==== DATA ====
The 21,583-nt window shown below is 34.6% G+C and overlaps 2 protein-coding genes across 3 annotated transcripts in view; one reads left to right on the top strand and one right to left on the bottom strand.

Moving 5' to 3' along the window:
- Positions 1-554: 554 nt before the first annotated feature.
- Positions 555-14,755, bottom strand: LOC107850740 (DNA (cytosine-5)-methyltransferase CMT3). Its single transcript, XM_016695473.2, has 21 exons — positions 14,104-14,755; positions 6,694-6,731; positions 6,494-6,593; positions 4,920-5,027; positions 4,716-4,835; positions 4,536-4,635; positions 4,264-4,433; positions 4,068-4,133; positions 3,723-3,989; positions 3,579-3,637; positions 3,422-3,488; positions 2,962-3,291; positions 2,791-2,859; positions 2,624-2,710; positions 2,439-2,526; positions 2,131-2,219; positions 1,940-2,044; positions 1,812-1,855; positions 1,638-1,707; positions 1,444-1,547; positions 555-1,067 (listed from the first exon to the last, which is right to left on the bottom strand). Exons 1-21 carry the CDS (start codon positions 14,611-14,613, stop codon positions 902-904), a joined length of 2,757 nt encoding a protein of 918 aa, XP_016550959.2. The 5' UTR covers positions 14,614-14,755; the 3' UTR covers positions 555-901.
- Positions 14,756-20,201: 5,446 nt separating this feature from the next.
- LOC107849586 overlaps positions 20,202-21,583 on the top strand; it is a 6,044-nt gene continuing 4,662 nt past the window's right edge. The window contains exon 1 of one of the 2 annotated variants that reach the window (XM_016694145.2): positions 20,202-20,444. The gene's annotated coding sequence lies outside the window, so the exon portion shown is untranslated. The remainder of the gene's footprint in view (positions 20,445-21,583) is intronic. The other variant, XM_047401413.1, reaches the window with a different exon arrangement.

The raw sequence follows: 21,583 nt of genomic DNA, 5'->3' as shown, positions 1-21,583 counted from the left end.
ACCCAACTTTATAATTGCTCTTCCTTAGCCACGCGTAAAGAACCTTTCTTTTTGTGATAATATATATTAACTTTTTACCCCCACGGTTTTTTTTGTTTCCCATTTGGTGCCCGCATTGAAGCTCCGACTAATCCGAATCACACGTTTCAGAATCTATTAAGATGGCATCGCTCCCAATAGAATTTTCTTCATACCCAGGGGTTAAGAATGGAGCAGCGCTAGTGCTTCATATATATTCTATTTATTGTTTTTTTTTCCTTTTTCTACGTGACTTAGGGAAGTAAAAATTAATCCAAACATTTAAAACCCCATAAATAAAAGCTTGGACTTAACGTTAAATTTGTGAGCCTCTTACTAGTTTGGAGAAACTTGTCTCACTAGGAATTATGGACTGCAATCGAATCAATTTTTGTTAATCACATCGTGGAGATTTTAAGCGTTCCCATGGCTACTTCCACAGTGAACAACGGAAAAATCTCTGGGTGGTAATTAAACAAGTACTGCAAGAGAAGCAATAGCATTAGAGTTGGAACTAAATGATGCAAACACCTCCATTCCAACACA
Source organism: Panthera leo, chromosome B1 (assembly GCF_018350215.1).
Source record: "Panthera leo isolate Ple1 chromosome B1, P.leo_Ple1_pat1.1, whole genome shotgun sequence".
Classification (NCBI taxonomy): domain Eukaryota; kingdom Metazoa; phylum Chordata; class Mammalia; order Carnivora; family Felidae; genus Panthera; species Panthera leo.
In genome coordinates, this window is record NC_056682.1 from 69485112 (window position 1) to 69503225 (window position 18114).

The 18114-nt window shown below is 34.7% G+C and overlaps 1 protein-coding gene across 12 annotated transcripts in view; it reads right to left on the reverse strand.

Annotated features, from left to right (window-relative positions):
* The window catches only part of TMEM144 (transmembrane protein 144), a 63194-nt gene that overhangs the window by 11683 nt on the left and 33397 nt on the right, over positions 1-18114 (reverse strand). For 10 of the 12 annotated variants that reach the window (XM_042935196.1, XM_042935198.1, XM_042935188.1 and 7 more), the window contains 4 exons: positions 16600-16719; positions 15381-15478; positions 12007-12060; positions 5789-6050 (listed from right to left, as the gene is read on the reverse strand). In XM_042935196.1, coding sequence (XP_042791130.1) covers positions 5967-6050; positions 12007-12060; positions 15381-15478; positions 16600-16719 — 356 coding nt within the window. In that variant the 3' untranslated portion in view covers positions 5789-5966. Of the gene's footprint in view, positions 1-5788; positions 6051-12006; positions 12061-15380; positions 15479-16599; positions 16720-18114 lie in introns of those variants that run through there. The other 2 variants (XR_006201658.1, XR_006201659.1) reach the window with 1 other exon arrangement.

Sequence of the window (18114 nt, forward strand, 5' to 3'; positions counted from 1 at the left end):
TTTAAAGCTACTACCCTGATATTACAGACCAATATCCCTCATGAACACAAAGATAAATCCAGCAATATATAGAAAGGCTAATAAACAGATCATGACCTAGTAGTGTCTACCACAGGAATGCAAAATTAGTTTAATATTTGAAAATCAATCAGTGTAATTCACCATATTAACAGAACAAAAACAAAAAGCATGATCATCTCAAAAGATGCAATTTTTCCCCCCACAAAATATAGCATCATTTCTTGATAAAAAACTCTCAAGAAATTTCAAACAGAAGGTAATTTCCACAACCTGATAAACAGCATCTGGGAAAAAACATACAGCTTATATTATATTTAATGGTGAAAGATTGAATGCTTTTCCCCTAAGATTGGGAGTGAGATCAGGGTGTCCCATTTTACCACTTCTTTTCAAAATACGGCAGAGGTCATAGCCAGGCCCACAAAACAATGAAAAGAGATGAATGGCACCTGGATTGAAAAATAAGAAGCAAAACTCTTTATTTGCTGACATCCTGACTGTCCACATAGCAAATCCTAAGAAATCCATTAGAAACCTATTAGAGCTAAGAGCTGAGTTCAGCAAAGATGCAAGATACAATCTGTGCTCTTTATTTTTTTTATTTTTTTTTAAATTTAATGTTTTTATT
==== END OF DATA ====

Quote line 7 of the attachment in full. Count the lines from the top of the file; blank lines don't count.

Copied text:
The raw sequence follows: 21,583 nt of genomic DNA, 5'->3' as shown, positions 1-21,583 counted from the left end.